These companies all spent significantly more money on marketing than Research and Development. Speaking of marketing… Let’s assume that you are one of the 28 million Americans not covered by insurance. How much will you actually pay for some commonly advertised drugs? The following samples will give you a pretty good idea:
· Cocentyx: is a drug used for psoriasis and psoriatic arthritis. A carton of 2 sensoready pens cost about $8,600. The total cost for the first month of treatment comes to $33,200. Thereafter, you will pay $8,600 per month. The first year of treatment will set you back $127,800.
· Humira: is a drug used to treat rheumatoid arthritis. The cost per month is $4,700. Administered by bi-weekly injections. Total annual cost: $56,400.
· Symbicort: is a drug used to treat asthma. One inhaler (120 doses) costs about $377. The cost per month: $188 or $2,256 annually.
· Linzess: is a drug used to treat irritable bowel syndrome. You can expect to pay about $12.72 per pill or $382 per month. Annual cost $4,584.
· Trulicity: is a drug used to improve blood sugar control in adults with type 2 diabetes. The maximum dosage is one, $189 injection per week. That comes to $756 per month and $9,072 per year.
· Eliquis: Reduces the Risk of Stroke and Systemic Embolism in Patients with Nonvalvular Atrial Fibrillation. The dosage is two $8 tablets daily. The monthly cost is approximately $480 or $5,760 annually.
· Keytruda: is a monoclonal antibody that is used to treat certain types of cancer. The dosage varies, but it is common for 200 mg to be administered intravenously once every 3 weeks, at $2,250 per injection. Annual cost: $29,250.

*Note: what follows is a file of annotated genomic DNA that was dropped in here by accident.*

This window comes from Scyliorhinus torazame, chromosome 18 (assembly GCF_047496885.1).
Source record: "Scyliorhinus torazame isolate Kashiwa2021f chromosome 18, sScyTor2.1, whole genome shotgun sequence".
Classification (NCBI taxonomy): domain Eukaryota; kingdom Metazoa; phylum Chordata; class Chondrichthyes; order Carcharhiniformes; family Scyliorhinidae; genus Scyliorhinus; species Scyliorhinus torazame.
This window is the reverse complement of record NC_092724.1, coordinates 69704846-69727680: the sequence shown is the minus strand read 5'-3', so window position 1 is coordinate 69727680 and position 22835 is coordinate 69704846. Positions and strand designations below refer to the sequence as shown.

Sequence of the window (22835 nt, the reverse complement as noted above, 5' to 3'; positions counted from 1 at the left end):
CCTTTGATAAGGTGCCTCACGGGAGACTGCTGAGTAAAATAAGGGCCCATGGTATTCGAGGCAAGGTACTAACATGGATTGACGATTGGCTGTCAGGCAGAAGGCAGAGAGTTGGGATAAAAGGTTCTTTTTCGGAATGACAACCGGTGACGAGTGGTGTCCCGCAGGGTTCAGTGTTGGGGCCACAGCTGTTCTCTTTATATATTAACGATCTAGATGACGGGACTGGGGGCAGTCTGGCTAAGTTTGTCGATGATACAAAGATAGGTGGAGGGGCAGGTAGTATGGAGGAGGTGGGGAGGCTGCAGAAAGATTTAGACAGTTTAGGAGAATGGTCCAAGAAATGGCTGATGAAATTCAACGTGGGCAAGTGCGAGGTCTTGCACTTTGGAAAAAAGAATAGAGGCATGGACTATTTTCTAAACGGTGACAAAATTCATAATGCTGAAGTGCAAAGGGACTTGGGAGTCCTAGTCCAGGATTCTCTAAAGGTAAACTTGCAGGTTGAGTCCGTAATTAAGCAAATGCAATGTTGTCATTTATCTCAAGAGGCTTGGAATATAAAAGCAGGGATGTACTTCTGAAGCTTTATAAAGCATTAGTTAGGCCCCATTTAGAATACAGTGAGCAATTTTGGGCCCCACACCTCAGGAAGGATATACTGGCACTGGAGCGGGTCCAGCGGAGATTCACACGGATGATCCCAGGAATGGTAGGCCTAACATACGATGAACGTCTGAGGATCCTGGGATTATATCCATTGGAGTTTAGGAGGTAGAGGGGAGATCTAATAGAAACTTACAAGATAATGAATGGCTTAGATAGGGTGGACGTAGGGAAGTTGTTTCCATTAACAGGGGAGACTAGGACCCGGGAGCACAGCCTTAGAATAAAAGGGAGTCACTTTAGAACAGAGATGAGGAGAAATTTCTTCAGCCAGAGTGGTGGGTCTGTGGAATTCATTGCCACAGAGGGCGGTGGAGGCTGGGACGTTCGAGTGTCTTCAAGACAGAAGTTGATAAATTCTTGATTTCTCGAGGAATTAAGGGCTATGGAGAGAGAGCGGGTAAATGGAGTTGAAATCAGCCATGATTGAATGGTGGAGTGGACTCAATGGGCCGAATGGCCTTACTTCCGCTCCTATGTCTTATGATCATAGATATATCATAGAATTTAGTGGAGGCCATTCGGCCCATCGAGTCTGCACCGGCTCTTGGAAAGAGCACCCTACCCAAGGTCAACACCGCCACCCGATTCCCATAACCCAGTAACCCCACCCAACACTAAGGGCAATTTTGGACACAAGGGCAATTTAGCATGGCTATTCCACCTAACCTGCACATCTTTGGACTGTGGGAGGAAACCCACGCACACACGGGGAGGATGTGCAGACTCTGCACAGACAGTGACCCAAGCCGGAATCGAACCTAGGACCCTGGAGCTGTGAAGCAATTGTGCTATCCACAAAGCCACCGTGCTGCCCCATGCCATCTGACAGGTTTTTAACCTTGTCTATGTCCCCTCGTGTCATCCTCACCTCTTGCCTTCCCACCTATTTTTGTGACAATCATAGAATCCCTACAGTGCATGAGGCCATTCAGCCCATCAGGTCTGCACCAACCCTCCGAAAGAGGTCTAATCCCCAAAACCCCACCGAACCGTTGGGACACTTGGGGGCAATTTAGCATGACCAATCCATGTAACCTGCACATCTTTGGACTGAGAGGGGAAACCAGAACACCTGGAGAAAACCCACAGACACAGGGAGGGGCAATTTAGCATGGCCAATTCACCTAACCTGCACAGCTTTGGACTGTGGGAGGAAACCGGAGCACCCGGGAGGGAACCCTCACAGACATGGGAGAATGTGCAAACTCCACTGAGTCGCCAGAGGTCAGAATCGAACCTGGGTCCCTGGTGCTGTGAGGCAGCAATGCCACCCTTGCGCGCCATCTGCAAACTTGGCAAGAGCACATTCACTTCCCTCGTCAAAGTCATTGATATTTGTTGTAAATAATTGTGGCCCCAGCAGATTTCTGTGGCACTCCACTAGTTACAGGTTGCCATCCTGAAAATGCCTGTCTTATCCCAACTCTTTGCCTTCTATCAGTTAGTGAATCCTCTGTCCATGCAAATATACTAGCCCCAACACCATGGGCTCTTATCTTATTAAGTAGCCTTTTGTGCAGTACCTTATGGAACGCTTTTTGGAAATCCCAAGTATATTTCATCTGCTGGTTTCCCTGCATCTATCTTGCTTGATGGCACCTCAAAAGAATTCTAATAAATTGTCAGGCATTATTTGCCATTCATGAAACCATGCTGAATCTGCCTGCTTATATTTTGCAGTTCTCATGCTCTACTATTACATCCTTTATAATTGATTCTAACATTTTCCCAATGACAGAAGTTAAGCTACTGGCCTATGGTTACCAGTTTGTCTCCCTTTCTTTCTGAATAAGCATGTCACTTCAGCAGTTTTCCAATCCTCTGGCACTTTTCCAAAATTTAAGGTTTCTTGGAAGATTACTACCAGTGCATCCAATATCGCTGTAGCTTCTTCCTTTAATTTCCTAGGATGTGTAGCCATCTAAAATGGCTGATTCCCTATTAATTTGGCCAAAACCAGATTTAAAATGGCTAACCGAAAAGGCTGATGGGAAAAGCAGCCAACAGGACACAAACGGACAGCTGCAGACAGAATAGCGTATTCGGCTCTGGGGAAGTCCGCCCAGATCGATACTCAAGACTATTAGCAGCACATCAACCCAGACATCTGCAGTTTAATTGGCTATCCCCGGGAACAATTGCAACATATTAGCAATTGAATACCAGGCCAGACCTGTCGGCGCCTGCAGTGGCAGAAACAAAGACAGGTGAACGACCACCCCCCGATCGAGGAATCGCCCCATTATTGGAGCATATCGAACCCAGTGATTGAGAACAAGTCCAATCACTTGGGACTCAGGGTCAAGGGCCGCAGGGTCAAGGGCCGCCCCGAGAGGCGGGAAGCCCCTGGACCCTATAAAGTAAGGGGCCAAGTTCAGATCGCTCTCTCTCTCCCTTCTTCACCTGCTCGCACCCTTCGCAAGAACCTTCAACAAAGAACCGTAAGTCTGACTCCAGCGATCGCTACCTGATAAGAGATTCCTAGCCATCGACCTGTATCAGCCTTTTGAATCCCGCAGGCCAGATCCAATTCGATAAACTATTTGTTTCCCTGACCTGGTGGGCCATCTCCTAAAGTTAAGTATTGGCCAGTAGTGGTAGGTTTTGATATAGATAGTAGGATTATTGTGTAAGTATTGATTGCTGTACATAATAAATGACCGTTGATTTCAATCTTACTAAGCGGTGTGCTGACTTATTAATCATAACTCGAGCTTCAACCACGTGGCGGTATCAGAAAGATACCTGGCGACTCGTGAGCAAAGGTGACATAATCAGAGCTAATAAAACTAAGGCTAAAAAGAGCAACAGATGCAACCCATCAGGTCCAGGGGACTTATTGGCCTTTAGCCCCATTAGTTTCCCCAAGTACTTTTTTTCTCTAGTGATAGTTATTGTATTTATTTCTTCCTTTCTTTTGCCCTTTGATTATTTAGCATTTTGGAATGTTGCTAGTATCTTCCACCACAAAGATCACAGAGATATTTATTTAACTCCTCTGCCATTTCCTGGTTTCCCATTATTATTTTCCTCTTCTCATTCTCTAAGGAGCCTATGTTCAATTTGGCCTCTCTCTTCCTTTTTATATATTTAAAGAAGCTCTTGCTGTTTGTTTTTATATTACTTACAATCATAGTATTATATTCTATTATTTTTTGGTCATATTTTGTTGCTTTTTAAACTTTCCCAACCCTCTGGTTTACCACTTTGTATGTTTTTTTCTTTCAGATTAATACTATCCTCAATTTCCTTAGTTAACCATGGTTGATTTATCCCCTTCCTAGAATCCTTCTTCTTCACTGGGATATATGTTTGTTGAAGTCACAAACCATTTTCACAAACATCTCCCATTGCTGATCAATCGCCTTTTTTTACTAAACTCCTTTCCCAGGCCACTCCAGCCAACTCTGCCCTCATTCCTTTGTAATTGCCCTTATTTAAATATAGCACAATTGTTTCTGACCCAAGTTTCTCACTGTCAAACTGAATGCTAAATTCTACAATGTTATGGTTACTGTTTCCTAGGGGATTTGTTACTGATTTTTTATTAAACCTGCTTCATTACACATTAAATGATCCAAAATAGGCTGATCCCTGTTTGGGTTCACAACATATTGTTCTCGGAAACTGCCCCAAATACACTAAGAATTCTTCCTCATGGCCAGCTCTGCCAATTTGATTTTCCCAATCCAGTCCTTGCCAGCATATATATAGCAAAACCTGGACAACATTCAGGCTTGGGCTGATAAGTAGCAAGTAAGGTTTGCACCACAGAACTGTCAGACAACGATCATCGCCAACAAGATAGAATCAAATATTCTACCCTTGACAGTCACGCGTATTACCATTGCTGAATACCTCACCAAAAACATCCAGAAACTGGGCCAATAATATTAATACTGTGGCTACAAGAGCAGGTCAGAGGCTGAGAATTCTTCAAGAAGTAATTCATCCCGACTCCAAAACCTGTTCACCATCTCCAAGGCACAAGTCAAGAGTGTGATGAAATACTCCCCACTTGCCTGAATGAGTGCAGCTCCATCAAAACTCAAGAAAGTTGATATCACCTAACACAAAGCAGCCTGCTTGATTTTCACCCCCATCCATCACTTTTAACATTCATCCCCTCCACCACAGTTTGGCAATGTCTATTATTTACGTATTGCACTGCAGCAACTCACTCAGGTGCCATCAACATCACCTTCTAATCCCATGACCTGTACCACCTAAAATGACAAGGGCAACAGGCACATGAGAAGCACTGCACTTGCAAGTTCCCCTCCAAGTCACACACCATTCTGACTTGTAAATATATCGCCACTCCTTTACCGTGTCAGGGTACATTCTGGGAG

· Viagra: is a drug to treat erectile dysfunction. The cost for one, 100 mg pill is $59.
· Cialis: is also a drug to treat erectile dysfunction. One, 10 mg pill costs $41.
In case I haven’t made my point, see the following news article: “New York-based Turing bought the drug called Daraprim for $55 million this summer. It is used to treat toxoplasmosis, a parasitic infection that can be severe in patients with compromised immune systems, such as HIV, and for pregnant women. Earlier this month, the head of the Infectious Diseases Society of America and the HIV Medicine Association condemned the price increase from $13.50 a pill to $750, noting that the average cost per year for a patient weighing more than 132 pounds would be $634,500.” (https://www.washingtonpost.com/news/wonk/wp/2015/09/21/how-an-obscure-drugs-4000-price-increase-might-finally-spur-action-on-soaring-health-care-costs/?utm_term=.f56b8e92a5c8)
There are only two countries in the world that allow direct-to-consumer prescription drug advertising: The United States and New Zeeland. In the United States, drug companies spend over $5 billion annually in direct-to-consumer advertising. I may be old fashioned, but I believe that you should go to a doctor, get a diagnosis, and then take your physicians advise. He or she may very well prescribe a more appropriate medication or cheaper generic equivalent than the product you see on television. Advertising is fine if it helps you make the decision between a Ford or a Chevy, but not when it comes to your health. Listening to your doctor’s perspective after reading a news report or article may help put your mind at ease, but the happy images, coupled with “voice over” side effects, contained in a drug advertisement add nothing to the conversation and is a waste of yours’ and your doctor’s valuable time.